Five things I learned while writing PARAISO

  1. This book is the second with the same editor. The first, Full Fathom Five, was non-fiction, Paraiso is fiction. I found that the same editor was much more invasive and persnickety with fiction, even down to punctuation. I happen to love ellipses (…) and he hates them. In revisions he’d take most of them out, and I’d put them back in again when the ms was returned. This kind of thing never happened with the non-fiction book. The novel went through four or five proofs, the non-fiction work through only two that I can remember. The editor took it upon himself to suggest changes in the plot and characters of the novel, which of course didn’t happen in the non-fiction book. I don’t dare to ask him whether he thinks my non-fiction writing is better than my fiction. He’d never answer anyway.
  1. In contrast to my first novel, Joyride, a road book, Paraiso has a pretty complicated plot. I had to work long and hard to make it all fit together. I think I’ve learned that, for me at least, complicated plots are to be avoided, if possible. Working it all out eventually became a burden rather than a joy. Some writers I know keep plot diagrams and cards that they spend a lot of time fitting together in different patterns. They take pride in this and enjoy it no end. More power to them. I’m certainly not looking down on it.
  1. Paraiso is closely modeled after a real setting, as opposed to making everything up practically from scratch, the way I did in my first novel Joyride, set in Southeast Asia during the Vietnam war. I’d spent two years in Southeast Asia as a journalist, which of course I drew on in the writing, but I’ve lived off and on in the little town that became the setting for Paraiso for almost 30 years. As well as the setting, many of the Paraiso characters are taken almost verbatim from real life. There are two ways of looking at this dichotomy. One is to say that the made-up stuff is fresher and more inventive and that being too indebted to reality stifles and traps you as a writer. The other is to say you should write about what you know and the better you know it the more you have had to live with it. I don’t know which I prefer. All I know is that writing Joyride I had the God-like sense that I was creating the world from scratch. I never had that feeling writing Paraiso. As to which makes a better book in the end, Hemingway famously wrote The Sun Also Rises almost verbatim from a trip he took to Spain, while Stephen Crane wrote his Civil War novel The Red Badge of Courage without ever having seen combat of any kind. You tell me which is better.
  1. I keep telling myself that I would finish a novel a lot faster if I start writing at the beginning and barrel through to the end without much revision just to get the rough draft on paper. Then I could go back and revise. I tried that for a while with Paraiso, but I learned I can’t do it. Writing for me doesn’t come in a burst of Kerouacian inspiration, much as I wish it did. It comes from the daily grind of sitting down each morning and building on what you did the previous day. Faulkner famously said: “I can only write when I’m inspired. Fortunately I’m inspired every day at 9 in the morning.” For me, whatever comes that morning can only come if there is a solid base to build on, like laying a brick wall. The base has to be as perfect as I can get it. Every morning I reread it. If it’s perfect, then I have the momentum to go on. If it’s not perfect, I have to rewrite it until it is. Imagine the heartache if you find out that you’ve been going in the wrong direction. You have to go back to where you made the wrong turn and start all over again.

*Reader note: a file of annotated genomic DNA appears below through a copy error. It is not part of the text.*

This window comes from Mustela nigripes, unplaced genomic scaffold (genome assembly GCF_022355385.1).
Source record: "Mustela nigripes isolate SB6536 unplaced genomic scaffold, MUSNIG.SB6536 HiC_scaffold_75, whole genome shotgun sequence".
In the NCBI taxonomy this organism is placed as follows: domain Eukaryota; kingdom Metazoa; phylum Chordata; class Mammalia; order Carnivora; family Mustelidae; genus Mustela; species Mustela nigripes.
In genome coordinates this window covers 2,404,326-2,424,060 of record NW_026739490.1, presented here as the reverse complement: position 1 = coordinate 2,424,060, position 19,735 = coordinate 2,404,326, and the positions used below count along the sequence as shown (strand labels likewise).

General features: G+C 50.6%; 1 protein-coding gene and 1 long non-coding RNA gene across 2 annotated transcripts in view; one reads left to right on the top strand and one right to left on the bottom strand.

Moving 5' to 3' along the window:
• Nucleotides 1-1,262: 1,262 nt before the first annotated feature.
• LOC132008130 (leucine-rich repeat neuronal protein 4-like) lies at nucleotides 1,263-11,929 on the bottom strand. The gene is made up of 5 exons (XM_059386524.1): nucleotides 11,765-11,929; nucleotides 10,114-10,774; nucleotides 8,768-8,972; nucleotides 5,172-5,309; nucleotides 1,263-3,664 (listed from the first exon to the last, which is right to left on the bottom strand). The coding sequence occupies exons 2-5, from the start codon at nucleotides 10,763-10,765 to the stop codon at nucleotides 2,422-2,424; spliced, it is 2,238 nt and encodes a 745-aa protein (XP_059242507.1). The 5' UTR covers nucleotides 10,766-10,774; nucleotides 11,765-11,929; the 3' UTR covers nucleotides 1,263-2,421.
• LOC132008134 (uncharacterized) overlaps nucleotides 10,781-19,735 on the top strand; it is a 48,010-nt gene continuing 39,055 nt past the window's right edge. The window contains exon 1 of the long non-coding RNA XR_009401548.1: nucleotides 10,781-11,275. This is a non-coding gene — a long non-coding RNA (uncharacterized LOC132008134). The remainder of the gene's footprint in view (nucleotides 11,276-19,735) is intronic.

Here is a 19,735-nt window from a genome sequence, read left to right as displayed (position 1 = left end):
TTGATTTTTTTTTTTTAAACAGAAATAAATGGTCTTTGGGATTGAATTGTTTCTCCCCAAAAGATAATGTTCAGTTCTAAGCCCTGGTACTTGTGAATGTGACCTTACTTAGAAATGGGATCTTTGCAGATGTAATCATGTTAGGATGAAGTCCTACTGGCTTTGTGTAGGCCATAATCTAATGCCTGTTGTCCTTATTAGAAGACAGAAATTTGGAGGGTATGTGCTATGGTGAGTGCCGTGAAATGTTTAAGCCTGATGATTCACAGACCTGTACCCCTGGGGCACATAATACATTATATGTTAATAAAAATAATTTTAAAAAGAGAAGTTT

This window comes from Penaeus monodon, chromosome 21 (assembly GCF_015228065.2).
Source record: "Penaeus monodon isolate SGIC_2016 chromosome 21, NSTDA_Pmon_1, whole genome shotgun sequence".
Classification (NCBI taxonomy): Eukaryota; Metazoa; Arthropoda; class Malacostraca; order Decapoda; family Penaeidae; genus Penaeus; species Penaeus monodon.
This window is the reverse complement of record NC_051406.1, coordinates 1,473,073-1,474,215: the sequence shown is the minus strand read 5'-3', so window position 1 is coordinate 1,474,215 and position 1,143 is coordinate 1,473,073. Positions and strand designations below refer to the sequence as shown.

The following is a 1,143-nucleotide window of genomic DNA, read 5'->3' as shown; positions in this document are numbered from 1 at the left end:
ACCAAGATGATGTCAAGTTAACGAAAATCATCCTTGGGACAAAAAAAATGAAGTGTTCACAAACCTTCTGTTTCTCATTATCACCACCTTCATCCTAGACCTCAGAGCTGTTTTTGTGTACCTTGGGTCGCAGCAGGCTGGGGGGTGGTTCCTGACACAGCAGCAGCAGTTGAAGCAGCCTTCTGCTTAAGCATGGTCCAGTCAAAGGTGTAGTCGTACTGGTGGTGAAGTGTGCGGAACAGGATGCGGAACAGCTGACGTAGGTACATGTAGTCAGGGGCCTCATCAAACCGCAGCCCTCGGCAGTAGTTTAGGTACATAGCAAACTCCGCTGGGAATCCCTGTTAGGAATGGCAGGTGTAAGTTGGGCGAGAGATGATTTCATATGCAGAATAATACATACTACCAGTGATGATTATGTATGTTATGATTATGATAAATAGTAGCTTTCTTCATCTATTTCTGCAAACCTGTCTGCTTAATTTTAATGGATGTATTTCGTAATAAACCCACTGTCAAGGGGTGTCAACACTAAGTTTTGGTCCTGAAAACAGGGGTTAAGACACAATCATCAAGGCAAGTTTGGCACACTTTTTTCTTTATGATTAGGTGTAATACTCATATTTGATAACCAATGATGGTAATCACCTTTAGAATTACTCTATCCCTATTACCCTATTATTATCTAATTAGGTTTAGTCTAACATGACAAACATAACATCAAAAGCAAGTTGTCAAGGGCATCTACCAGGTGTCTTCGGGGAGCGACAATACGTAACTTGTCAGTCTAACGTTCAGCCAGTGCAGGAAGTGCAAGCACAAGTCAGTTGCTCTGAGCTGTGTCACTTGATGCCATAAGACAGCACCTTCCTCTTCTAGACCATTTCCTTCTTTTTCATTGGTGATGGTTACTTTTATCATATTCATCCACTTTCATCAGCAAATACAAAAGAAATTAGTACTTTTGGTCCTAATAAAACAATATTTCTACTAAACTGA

1. There are two main characters in Paraiso, a brother and a sister. Each have their own points of view in different sections until at last they come together in the end and the brother’s first person point of view takes over from the sister’s third person one. At least one reviewer has said these alternating points of view and alternating voices is a problem. But at least he/she didn’t complain about the female voice ringing false. That’s one of my main discoveries in writing Paraiso: that I seem to be able to write from a woman’s point of view. It’s the first time I’ve tried and it came pretty naturally. I didn’t have to strain or think out of the box. Maybe that’s because I’ve always had a lot of women in my life: my mother, my three partners, my three daughters, even my dog. But I think it goes deeper than that. I definitely feel more in touch with my yin component than with the yang, whatever that says about me.

    Gordon Chaplin was a journalist in the Saigon bureau of Newsweek and at Bangkok World, the Baltimore Sun, and the Washington Post. He has also worked in sea conservation with the group Niparaja and since 2003 has been a research associate at the Academy of Natural Sciences in Philadelphia. He is the author of several books, including Dark Wind: A Survivor’s Tale of Love and Loss. He lives with his wife and daughter in New York City and Hebron, New York, where they run a grass-fed beef operation. You can find him on Facebook and Twitter.

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